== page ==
Abnormal electrophysiological properties in sensory neurons from a swine model of cystic fibrosis
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Cystic fibrosis (CF) results from dysfunction of the Cystic Fibrosis Transmembrane Conductance Regulator (CFTR) protein. CF has traditionally been considered a pediatric disease, but the median predicted survival age in Canada is 55 years. As a result, patients are more likely to experience chronic complications of CF. One such complication is abnormal function of the peripheral nervous system, i.e., peripheral neuropathy. Recent findings from a swine model of CF (CFTR-/-), shows these animals are born with peripheral neuropathy. However, whether a lack of CFTR expression directly affects neuronal function remains to be explored. We hypothesize that the lack of functional CFTR in sensory neurons leads to electrophysiological abnormalities that contribute to the pathology of CF. We propose that malfunction in dorsal root ganglion (DRG) neurons innervating the GI tract contributes to gut-related complications. Using patch clamp electrophysiology, we found that DRG neurons from CFTR-/- (CF) swine had reduced generation of action potentials, compared to wild-type (WT) swine. Additionally, we observed a reduced percentage of neurons with T-type calcium currents in the CF swine, with respect to WT at postnatal day 7. Furthermore, our study showed that DRG neurons from CF swine, which displayed T-type calcium currents, had abnormal activation (G/Gmax) and inactivation () kinetics. Moreover, DRG neurons from CF swine showed a reduction in capsaicin-evoked currents with respect to WT, at both postnatal day 0 and 7. Taken together our data indicate that lack of CFTR expression in sensory neurons is linked to a depression of sensory function in DRG neurons in the first week postnatal. Our data strongly suggest that in addition to the effects of CF in epithelial cells, impairments in sensory neurons may contribute to the pathology of CF.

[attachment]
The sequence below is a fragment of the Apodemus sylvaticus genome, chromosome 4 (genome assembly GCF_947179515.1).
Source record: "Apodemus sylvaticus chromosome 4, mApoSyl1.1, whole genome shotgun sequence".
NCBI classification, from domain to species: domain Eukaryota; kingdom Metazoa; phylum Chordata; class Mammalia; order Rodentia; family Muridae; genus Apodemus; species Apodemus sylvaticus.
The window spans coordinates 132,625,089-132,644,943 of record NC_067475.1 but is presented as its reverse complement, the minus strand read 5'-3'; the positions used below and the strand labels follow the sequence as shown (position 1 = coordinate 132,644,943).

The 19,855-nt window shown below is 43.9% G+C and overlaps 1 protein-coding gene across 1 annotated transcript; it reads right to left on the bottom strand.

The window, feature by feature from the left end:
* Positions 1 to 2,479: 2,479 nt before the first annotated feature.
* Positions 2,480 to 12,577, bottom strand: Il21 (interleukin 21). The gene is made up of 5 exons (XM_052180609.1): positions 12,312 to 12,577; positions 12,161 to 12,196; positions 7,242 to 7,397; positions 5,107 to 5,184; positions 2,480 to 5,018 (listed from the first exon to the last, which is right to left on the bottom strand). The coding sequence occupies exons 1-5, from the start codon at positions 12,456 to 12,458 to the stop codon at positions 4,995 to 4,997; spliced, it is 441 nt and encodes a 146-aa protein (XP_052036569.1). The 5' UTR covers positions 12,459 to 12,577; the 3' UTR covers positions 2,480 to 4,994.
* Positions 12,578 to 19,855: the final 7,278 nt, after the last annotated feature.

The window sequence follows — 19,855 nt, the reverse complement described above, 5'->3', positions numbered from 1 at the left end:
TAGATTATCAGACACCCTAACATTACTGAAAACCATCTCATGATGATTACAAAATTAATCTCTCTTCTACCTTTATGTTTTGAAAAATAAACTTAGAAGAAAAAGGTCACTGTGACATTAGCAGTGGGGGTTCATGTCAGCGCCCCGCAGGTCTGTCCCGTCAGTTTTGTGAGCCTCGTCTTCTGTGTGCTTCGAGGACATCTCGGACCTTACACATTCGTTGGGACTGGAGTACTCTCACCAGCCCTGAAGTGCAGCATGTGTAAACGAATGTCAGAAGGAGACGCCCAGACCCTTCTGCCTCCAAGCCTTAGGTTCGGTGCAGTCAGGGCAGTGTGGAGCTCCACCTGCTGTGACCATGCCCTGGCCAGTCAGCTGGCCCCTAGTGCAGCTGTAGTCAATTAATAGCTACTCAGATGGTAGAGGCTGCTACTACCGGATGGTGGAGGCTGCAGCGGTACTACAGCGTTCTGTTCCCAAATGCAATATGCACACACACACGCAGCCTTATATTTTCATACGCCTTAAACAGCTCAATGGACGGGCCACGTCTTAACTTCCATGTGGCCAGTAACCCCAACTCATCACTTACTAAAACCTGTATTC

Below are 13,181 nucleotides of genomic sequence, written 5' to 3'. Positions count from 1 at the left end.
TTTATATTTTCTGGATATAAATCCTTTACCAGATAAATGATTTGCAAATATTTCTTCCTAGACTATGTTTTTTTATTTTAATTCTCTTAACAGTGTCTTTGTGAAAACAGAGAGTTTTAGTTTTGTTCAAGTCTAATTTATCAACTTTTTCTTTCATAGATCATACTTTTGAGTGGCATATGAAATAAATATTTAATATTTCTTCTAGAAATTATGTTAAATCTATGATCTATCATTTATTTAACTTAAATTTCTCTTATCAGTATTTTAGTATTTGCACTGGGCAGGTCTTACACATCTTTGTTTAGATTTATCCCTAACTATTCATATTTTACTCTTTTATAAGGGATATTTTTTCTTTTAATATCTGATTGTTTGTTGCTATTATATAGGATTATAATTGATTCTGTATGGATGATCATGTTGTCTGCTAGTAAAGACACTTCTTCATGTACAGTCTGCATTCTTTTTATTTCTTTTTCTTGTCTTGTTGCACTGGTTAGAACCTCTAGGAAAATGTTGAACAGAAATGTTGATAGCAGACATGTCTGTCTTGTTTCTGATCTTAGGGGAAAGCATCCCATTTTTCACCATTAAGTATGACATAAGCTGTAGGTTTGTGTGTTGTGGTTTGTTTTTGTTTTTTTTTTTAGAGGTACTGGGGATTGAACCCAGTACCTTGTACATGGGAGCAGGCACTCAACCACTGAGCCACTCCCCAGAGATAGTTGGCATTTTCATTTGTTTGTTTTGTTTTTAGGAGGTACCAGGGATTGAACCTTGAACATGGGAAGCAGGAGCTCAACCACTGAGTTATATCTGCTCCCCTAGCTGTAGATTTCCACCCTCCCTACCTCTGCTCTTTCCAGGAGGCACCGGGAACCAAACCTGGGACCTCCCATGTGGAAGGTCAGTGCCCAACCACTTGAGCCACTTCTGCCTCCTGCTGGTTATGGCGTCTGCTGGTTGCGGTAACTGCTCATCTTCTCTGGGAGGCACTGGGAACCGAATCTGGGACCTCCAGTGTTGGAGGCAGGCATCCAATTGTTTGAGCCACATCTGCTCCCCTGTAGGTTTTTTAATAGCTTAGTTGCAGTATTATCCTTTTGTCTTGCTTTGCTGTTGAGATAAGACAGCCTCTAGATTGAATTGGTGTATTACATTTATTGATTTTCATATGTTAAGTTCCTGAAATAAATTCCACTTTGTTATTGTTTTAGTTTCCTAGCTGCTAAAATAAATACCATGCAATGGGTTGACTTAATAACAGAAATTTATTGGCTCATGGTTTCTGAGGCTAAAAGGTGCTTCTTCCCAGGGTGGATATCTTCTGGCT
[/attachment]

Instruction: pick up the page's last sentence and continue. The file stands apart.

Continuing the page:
DegreeMaster of Science (M.Sc.)
SupervisorCampanucci, Veronica; Ianowski, Juan
CommitteeHowland, John; Verge, Valerie; Mckinney, Martha
Copyright DateAugust 2020
cystic fibrosis, neuropathy